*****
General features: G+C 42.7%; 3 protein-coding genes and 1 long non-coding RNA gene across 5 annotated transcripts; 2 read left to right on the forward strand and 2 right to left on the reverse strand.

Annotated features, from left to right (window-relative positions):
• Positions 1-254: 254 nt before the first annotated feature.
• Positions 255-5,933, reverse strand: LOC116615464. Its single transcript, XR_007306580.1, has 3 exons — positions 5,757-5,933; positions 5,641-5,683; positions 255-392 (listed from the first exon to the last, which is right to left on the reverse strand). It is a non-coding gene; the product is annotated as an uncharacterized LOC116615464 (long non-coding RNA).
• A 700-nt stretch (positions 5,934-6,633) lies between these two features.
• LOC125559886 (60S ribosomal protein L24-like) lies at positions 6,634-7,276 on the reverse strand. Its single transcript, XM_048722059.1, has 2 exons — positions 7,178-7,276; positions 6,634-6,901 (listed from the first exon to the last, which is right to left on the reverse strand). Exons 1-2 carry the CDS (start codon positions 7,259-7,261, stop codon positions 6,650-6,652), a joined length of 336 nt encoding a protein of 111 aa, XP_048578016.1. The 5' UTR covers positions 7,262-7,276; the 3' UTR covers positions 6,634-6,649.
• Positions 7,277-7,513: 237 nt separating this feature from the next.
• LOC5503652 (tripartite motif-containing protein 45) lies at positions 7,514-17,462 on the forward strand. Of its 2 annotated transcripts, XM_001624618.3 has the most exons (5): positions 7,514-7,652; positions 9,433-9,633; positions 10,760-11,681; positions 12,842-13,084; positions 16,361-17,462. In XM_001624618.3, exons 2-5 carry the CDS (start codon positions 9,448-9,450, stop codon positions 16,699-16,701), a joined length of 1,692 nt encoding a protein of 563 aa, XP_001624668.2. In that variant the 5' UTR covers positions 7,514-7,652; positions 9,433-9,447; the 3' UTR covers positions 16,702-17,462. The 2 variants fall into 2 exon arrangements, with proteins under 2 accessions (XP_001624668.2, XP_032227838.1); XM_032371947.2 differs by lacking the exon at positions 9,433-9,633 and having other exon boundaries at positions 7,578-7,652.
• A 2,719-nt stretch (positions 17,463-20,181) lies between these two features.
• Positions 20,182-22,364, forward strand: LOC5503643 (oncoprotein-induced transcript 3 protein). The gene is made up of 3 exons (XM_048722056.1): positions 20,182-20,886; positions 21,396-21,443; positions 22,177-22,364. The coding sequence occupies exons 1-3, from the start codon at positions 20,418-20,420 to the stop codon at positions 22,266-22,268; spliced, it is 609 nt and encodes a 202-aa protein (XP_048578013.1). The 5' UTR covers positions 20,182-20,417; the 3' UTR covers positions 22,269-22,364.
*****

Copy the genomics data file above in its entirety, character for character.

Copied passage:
General features: G+C 42.7%; 3 protein-coding genes and 1 long non-coding RNA gene across 5 annotated transcripts; 2 read left to right on the forward strand and 2 right to left on the reverse strand.

Annotated features, from left to right (window-relative positions):
• Positions 1-254: 254 nt before the first annotated feature.
• Positions 255-5,933, reverse strand: LOC116615464. Its single transcript, XR_007306580.1, has 3 exons — positions 5,757-5,933; positions 5,641-5,683; positions 255-392 (listed from the first exon to the last, which is right to left on the reverse strand). It is a non-coding gene; the product is annotated as an uncharacterized LOC116615464 (long non-coding RNA).
• A 700-nt stretch (positions 5,934-6,633) lies between these two features.
• LOC125559886 (60S ribosomal protein L24-like) lies at positions 6,634-7,276 on the reverse strand. Its single transcript, XM_048722059.1, has 2 exons — positions 7,178-7,276; positions 6,634-6,901 (listed from the first exon to the last, which is right to left on the reverse strand). Exons 1-2 carry the CDS (start codon positions 7,259-7,261, stop codon positions 6,650-6,652), a joined length of 336 nt encoding a protein of 111 aa, XP_048578016.1. The 5' UTR covers positions 7,262-7,276; the 3' UTR covers positions 6,634-6,649.
• Positions 7,277-7,513: 237 nt separating this feature from the next.
• LOC5503652 (tripartite motif-containing protein 45) lies at positions 7,514-17,462 on the forward strand. Of its 2 annotated transcripts, XM_001624618.3 has the most exons (5): positions 7,514-7,652; positions 9,433-9,633; positions 10,760-11,681; positions 12,842-13,084; positions 16,361-17,462. In XM_001624618.3, exons 2-5 carry the CDS (start codon positions 9,448-9,450, stop codon positions 16,699-16,701), a joined length of 1,692 nt encoding a protein of 563 aa, XP_001624668.2. In that variant the 5' UTR covers positions 7,514-7,652; positions 9,433-9,447; the 3' UTR covers positions 16,702-17,462. The 2 variants fall into 2 exon arrangements, with proteins under 2 accessions (XP_001624668.2, XP_032227838.1); XM_032371947.2 differs by lacking the exon at positions 9,433-9,633 and having other exon boundaries at positions 7,578-7,652.
• A 2,719-nt stretch (positions 17,463-20,181) lies between these two features.
• Positions 20,182-22,364, forward strand: LOC5503643 (oncoprotein-induced transcript 3 protein). The gene is made up of 3 exons (XM_048722056.1): positions 20,182-20,886; positions 21,396-21,443; positions 22,177-22,364. The coding sequence occupies exons 1-3, from the start codon at positions 20,418-20,420 to the stop codon at positions 22,266-22,268; spliced, it is 609 nt and encodes a 202-aa protein (XP_048578013.1). The 5' UTR covers positions 20,182-20,417; the 3' UTR covers positions 22,269-22,364.